It’s incredible and certainly I can’t be alone in this. A few days ago, there was a news clip reporting the all out brawl of parents at a baseball game in Colorado. It was a little league game. I am going to say something that I am sure many of us were thinking when we first heard this story, and before we saw the images.
I have to admit that it felt good, in the midst of the horror of it all, to find out that these fighting parents were not African-American. In the back of my mind, when hearing of acts such as these, I was hoping and praying that it wasn’t one of ‘us’. How awful is that?
Unfortunately, for many black parents and their children, brawling and misbehaving has become an expectation. That is so utterly unfair… that is unless the situations are rigged from the get go. In that case, what would one expect but outrage, potentially pouring out into all out violence and rage. But this, not one of those situations. It was an otherwise fair and human game of little league baseball. The children were the players; the adults, spectators, supporters and coaches, not wrestlers or MMA fighters.
This was an unforgivable situation, when the adults in the room lost all credibility as parents and positive role models, by losing control.
Good sportsmanship, positive coping, it’s just a game, control your temper, there are positive and nonviolent ways to express yourself, never be a bully, play fair, respect authority, don’t talk back to authority, learn to walk away, pick your battles, is it worth it, rise above the fray, maintain your composure, if everybody jumped off a bridge, would you do it too, yada, yada, yada….All children hear from now on is jibberish. They learn what they live.
So, this was broadcast on network news at primetime. Certainly unusual was this newscast because these are the types of behaviors abdincidents that receive coverage, but the players are usually black or brown. They are almost certainly residents of under-resourced low income communities. It perpetuates the negative stereotypes and biases about blacks in this Country.
What felt good, though, was the discovery that these parents were not black. They were Caucasians acting up in front of and in clear view of their children. This type of behavior is unfortunately expected of blacks and less educated adults, people living in poverty, unsophisticated and under-educated people-not middle of the road, middle class whites.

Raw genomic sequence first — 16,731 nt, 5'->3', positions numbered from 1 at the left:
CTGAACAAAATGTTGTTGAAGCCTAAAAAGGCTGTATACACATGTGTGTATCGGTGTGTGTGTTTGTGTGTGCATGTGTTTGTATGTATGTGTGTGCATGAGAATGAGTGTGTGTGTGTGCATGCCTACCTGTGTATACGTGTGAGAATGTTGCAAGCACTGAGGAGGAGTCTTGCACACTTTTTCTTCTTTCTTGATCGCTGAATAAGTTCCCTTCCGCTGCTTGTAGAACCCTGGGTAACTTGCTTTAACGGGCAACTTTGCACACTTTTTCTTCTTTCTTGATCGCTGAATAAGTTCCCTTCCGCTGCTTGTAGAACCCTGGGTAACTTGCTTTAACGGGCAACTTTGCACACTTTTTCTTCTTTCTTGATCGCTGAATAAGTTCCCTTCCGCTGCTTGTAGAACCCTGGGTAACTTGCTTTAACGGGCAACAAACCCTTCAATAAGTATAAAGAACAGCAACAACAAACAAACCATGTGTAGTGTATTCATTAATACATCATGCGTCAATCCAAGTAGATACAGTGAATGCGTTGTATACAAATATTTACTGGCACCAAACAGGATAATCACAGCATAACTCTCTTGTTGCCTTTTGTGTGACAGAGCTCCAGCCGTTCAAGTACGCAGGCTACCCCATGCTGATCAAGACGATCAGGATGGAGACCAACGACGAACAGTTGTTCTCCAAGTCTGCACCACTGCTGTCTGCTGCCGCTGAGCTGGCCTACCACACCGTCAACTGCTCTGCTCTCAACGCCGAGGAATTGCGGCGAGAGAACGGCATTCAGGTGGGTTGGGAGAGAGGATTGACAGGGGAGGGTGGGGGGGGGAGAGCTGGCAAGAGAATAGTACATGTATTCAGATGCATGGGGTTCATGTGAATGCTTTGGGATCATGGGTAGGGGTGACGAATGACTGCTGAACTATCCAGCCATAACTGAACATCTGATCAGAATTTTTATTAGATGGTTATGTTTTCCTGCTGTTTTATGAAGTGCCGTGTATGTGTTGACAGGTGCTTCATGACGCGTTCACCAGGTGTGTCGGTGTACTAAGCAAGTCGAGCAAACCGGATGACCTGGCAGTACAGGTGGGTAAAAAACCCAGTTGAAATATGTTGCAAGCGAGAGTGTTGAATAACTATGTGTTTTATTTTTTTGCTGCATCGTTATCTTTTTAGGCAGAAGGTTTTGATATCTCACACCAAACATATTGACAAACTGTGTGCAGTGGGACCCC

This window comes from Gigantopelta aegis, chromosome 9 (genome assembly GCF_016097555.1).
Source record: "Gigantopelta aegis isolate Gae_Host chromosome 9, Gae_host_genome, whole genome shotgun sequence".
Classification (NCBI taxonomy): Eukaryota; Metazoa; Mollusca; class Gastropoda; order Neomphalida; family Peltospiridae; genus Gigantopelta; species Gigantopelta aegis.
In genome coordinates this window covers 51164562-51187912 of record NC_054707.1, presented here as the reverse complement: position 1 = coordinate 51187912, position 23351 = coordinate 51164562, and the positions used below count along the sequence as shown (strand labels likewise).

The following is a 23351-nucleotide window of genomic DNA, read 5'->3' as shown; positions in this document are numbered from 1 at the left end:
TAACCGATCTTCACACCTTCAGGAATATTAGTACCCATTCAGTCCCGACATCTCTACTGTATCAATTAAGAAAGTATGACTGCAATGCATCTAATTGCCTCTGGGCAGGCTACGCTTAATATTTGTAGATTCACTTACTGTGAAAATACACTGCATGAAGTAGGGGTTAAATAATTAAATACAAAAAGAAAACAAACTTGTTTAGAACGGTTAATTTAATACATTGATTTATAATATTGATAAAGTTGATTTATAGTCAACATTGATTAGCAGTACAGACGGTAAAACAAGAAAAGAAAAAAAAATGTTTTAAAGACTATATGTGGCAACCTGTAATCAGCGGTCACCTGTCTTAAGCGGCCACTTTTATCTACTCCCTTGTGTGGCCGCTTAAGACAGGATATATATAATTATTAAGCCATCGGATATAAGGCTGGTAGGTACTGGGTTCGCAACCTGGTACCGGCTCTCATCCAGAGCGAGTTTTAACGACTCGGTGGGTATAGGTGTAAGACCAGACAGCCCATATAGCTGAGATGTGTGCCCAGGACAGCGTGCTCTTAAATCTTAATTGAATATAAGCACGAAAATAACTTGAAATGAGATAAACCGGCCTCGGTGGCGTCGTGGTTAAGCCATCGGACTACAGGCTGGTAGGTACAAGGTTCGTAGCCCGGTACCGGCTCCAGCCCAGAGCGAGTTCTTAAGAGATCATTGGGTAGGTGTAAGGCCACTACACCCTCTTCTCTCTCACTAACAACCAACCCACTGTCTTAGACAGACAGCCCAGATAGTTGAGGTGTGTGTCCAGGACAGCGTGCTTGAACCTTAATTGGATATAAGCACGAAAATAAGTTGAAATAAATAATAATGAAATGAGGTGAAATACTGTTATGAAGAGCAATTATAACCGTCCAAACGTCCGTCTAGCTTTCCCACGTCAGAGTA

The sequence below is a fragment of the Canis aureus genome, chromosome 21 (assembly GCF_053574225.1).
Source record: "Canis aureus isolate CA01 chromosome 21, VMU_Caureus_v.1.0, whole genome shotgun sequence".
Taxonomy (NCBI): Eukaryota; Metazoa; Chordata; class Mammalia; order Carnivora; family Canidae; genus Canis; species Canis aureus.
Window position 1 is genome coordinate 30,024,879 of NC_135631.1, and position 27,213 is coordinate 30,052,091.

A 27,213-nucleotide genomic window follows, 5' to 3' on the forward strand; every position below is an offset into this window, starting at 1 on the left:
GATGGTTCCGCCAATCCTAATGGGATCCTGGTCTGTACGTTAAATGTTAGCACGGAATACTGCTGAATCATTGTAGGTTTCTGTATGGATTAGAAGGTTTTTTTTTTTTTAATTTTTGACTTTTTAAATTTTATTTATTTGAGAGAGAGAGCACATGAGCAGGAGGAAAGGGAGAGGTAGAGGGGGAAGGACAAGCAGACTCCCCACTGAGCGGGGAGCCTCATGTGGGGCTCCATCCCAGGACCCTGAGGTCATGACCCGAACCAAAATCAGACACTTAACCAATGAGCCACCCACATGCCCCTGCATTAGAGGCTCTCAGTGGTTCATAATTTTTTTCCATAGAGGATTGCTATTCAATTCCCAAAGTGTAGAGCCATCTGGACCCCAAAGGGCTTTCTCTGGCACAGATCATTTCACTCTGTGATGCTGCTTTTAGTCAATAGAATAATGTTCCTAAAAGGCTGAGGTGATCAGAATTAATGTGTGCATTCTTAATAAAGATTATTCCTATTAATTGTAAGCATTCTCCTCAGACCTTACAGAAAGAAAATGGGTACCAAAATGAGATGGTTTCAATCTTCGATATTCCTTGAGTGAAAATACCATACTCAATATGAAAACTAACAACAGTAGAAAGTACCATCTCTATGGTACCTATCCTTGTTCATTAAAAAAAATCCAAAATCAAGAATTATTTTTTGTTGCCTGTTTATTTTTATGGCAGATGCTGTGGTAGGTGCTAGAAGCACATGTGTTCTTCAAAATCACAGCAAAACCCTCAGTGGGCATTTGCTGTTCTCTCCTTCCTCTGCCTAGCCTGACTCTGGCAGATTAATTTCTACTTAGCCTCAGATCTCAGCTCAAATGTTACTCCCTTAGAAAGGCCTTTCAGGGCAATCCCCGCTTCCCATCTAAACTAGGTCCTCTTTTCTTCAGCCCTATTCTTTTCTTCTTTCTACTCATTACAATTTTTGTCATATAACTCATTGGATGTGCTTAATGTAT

As shocking as that scene was, somehow I am not aplogetic in my relief that these parents were not black. They were not living in poverty. They were not a part of a tradition of being infantalized, underserved, underrepresented, and absence of political, social or personal autonomy permitted by virtue of American citizenship.
Overall, this was a shameful display of adult behavior, and worse yet, it was in clear view of the children who look up to these people for guidance, support and discipline. Come on, people, this was a game, a sport, an exercise of talent, skill, and though it is just a sport, children and adults, can learn a lot about the game of life through participation in sports activities.
Parents, teach fairness, self-discipline, and demonstrate that in life, even sports, everything and every decision will not always go the way we wish.
The bottom line is that we still teach children that we rise above the fray, and understand that all decisions are not going to be made in our favor. We teach them to do the right thing, do their best, and do not compromise their integrity or the integrity of the sport.
Teach that there are always avenues to right any wrongs, and if not, encourage them to create etghical routes to ensure just outcomes. This pertains to sports, employment, education, relationships, and life.
Though there is a board game called Life, life is not a board game. Parents, teach children how to play it without cheating. If there is an issue that is worth fighting for, then make sure your fight is fair. Though children may appear to not listen to us, they will always imitate us. If this sounds crass, I still say, “Thank goodness they were not black.”